More sanctions expected on Syria

A Druze man waves the Syrian flag as he stands on the back of a motorcycle, during a rally at the village of Majdel Shams near the border between Israel and Syria on Feb. 14, 2012 in Golan Heights. German Chancellor Angela Merkel said she'll support more sanctions on Syria.

Kai Ryssdal: Foreign ministers from the Arab League met today in Cairo to try -- once again -- to stop the government crackdown in Syria. The league said it's ready to give Assad's opponents what it called "all kinds of political and material support." If that sounds like a gesture born largely out of frustration, it probably is. A week ago, China and Russia vetoed a U.N. resolution along the same lines.

Syria is by far the longest running set of protests in the Middle East -- going on a year now, with no clear end in sight. Joshua Landis runs the Center for Middle East Studies at the University of Oklahoma. Thanks for being here.

Joshua Landis: It's a pleasure.

Ryssdal: There is more talk everyday of what to do about Syria. Remind us what's already been done -- there are sanctions in place, right?

Landis: There are heavy sanctions in place. The United States had sanctions on Syria for three decades, but Europe joined in sanctions, and Europe provides almost 50 percent of trade with Syrians through the EU. And Europe stopped all energy imports and exports; companies like Shell withdrew; the commercial bank of Syria had been sanctioned -- that means no letters of credit can be issued by the commercial banks that were honored in the international community. So there is a lot being done. The currency of Syria has collapsed by 50 percent. It went from 47 pounds to a dollar to 72, 73. So Syrians have lost half their purchasing power.

Ryssdal: So I mean, the Syrian economy before any of this started was not doing fabulously well. I imagine now that everything from the means of production to large industrial operations must be nearly crippled.

Landis: They are. You know, the tourist industry: completely shut down. Most hotels: shuttered. Now, businesses are laying off. Nobody is buying. Economic activity, we believe, has fallen by about 50 percent. So everything is groaning under this rapid shutdown. People are not repaying their debts. I talked to one leading Syria lawyer -- he said in the last eight months, he's done no real business deals. Everything is about closing businesses; foreign businesses trying to get out of Syria, liquidate and giving severance payments to all their Syrian employers, employees. So that's what's going on in Syria: People are trying to get out of the market. And the Syrian economy is rapidly declining.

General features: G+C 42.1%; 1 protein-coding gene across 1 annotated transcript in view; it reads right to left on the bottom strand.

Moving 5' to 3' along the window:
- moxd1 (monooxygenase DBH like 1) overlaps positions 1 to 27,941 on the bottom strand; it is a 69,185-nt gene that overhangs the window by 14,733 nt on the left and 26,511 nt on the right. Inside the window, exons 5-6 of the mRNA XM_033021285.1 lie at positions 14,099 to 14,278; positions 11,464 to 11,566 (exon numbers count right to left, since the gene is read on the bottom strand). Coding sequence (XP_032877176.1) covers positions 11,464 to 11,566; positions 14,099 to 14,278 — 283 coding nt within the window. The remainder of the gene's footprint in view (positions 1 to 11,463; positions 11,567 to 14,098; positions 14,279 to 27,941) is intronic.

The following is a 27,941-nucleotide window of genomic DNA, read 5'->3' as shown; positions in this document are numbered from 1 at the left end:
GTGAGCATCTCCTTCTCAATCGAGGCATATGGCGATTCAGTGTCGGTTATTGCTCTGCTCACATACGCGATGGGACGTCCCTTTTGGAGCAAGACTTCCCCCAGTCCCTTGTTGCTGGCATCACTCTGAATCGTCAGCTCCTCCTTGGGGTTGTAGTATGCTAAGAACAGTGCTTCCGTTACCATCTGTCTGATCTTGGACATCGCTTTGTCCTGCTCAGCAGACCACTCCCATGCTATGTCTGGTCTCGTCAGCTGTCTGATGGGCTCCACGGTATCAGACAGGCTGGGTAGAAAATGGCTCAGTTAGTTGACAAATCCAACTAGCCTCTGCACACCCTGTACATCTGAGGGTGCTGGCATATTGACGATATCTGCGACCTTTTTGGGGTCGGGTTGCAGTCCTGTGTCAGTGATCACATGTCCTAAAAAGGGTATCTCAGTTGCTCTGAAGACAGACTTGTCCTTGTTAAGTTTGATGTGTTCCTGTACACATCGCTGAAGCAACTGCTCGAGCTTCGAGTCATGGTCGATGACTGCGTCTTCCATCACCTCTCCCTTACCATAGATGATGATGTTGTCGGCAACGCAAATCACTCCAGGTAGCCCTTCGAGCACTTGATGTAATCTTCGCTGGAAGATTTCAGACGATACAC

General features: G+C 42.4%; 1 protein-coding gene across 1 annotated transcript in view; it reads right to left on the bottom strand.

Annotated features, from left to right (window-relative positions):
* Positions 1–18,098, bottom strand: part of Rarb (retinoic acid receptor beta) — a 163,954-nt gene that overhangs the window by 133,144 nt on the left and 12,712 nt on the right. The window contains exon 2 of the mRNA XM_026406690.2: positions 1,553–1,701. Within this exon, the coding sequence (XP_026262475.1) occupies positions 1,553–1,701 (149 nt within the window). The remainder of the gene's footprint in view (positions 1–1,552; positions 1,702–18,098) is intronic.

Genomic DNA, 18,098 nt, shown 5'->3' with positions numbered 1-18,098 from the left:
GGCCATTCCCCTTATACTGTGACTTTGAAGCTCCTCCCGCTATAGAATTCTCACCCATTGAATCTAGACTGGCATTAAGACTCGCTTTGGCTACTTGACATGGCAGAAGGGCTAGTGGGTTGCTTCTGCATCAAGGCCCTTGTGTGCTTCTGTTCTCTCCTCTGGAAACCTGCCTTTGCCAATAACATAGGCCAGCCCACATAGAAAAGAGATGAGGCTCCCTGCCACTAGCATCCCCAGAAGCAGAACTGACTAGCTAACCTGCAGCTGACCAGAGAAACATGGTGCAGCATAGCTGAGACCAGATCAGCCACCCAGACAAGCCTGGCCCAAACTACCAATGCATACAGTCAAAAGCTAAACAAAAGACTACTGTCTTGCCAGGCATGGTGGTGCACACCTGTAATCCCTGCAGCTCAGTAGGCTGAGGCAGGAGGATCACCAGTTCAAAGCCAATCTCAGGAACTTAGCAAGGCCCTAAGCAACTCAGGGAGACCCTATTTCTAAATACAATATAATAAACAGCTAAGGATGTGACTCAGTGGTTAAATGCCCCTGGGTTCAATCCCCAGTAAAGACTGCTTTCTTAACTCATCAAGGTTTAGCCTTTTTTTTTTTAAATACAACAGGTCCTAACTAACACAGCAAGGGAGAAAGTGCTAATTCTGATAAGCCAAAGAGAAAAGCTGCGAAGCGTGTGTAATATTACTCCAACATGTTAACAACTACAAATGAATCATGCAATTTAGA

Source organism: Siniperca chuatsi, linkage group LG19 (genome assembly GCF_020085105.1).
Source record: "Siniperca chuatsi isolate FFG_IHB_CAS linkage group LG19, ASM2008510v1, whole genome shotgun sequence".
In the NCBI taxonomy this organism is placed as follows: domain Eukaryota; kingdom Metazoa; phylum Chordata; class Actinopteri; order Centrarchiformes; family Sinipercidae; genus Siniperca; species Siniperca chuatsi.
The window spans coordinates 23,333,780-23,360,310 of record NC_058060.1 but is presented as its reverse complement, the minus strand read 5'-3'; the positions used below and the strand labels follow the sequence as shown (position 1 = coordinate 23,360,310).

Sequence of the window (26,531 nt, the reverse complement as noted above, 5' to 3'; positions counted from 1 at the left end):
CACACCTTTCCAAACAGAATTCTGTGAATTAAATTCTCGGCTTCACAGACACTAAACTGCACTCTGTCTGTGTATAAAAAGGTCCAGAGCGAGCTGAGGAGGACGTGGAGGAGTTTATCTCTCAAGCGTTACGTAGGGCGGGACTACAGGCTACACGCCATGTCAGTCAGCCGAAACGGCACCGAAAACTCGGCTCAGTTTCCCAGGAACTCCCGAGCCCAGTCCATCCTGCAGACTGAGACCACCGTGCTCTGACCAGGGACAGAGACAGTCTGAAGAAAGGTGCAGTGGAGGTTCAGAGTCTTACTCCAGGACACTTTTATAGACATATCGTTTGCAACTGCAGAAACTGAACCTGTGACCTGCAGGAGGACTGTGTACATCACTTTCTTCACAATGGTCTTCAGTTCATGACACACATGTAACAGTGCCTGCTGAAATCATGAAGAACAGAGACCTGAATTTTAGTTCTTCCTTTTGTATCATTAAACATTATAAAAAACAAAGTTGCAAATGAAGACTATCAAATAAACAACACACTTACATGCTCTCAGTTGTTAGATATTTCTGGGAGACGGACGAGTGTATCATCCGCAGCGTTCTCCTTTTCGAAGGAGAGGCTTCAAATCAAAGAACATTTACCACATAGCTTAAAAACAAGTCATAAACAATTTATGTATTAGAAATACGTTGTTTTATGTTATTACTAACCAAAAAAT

Ryssdal: You talk to people in Syria, I would imagine, regularly, right?

Landis: Yes I do.

Ryssdal: What do they tell you? What's it like?

Landis: They're very frightened. My in-laws, they can't fuel oil; their life savings is wasting away; and they see greater and greater violence. So they don't know what's coming. My brother-in-law, who runs a little shop, it's a dress shop of 60 seamstresses, making clothes in France. They can't get banking because the banking system has been gummed up with sanctions. They can't make payments and write checks back and forth between France. He has to do it all on his own personal name, because that hasn't been sanctioned yet. But they're waiting for more sanctions, and they're worried that they're going to have to lay off all their workers and that they'll close up shop.

Ryssdal: Joshua Landis is the director for the Center for Middle East Studies at the University of Oklahoma. His blog that he writes is called Syria Comment. Josh, thanks a lot.

Landis: It's a pleasure, thank you.

About the author

Kai Ryssdal is the host and senior editor of Marketplace, public radio’s program on business and the economy.

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